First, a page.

Exploring the secrets that inspire novels

Beacham

I read every word in The Post and Courier connected with Pat Conroy’s death.

Author postmortems and bios accompanying book reviews always grab my attention. They give me a small window into understanding the minds of those who are capable of writing novels, and may, hopefully enable me to discover the secret of how to unearth my novel.

One of Conroy’s quotes in the paper points out my problem.

He said, “Because I read, I wanted to write. Because I lived and read, I wanted to write stories, ’cause I lived in South Carolina, ’cause I went to The Citadel — and my Lord, The Citadel — I had stories flying out of me from everywhere.”

Stories, yes, but what is his spark that inspires novels?

Is it the person’s own experiences that kindles him/her to organize thoughts and express them in an interesting story line?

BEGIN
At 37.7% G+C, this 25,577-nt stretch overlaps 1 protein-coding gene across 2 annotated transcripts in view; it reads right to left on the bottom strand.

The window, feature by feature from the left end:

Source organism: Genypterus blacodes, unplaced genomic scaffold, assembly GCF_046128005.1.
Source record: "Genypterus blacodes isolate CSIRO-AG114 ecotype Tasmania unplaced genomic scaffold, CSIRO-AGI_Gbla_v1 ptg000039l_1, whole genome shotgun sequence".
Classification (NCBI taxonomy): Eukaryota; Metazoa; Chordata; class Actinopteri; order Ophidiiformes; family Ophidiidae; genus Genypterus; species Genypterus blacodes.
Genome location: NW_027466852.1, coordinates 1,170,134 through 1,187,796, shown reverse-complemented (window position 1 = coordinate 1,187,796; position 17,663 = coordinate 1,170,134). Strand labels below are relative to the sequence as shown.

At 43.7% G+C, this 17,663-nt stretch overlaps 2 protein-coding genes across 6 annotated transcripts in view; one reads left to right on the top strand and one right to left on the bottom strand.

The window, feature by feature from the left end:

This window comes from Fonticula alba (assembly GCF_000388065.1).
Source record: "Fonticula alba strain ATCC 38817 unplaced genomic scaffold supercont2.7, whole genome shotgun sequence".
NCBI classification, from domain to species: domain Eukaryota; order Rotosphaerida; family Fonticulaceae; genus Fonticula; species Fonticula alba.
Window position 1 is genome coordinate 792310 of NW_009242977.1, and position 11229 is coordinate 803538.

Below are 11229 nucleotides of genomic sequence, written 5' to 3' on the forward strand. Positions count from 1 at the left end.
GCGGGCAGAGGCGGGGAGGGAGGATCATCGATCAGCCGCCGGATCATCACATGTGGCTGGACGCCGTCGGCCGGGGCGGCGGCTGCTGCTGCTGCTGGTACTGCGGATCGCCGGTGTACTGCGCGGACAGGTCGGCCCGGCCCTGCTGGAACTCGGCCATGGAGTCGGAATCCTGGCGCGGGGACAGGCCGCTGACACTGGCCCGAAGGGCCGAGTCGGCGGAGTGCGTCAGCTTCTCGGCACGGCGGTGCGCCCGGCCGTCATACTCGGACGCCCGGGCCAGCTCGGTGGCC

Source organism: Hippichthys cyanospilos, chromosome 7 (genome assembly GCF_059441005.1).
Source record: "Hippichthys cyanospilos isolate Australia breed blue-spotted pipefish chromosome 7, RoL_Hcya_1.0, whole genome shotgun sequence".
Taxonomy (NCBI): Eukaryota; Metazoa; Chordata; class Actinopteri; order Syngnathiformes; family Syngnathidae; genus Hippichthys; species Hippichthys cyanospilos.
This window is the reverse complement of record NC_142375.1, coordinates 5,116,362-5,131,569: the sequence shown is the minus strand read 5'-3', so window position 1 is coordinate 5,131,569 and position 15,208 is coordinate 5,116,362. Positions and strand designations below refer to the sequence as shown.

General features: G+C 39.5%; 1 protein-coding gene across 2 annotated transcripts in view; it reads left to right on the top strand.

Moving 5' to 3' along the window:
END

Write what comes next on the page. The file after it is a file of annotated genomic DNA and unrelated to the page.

If it is living unique youthful experiences that create the novelist, I am doomed to writing articles on travel, wine and golf, guaranteed to be forgotten as soon as read.

My upbringing was so normal, so nurturing, so stress-free that nothing written about it could possibly garner any interest.

There is a type of person whose inspiration for novels aren’t dependent on living unusual or dramatic situations. Their fertile mind includes the instinct to recognize and create book-length stories from even the simplest and seemingly most unremarkable circumstances.

Yes, I feel at times I’m peering through a translucent film, gazing at a morass of unrevealed and unconnected thoughts, observations and notions floating randomly, aimlessly, meaninglessly in a state of flux.

I know something should be done to free them from their useless state. If only I could. If only I had something in my hand that could break that frustrating, restraining film so those freed thoughts could rush into my mind’s well of inspiration and creativity.

It would mean I, too, have discovered the secret of creating page-turning novels.

Until then, I’ll keep reading the bios and postmortems.

Dennis E. Beacham of Folly Beach is an advertising agency account executive on wine and spirits accounts in New York City. He has written wine, golf and travel articles for regional and national publications.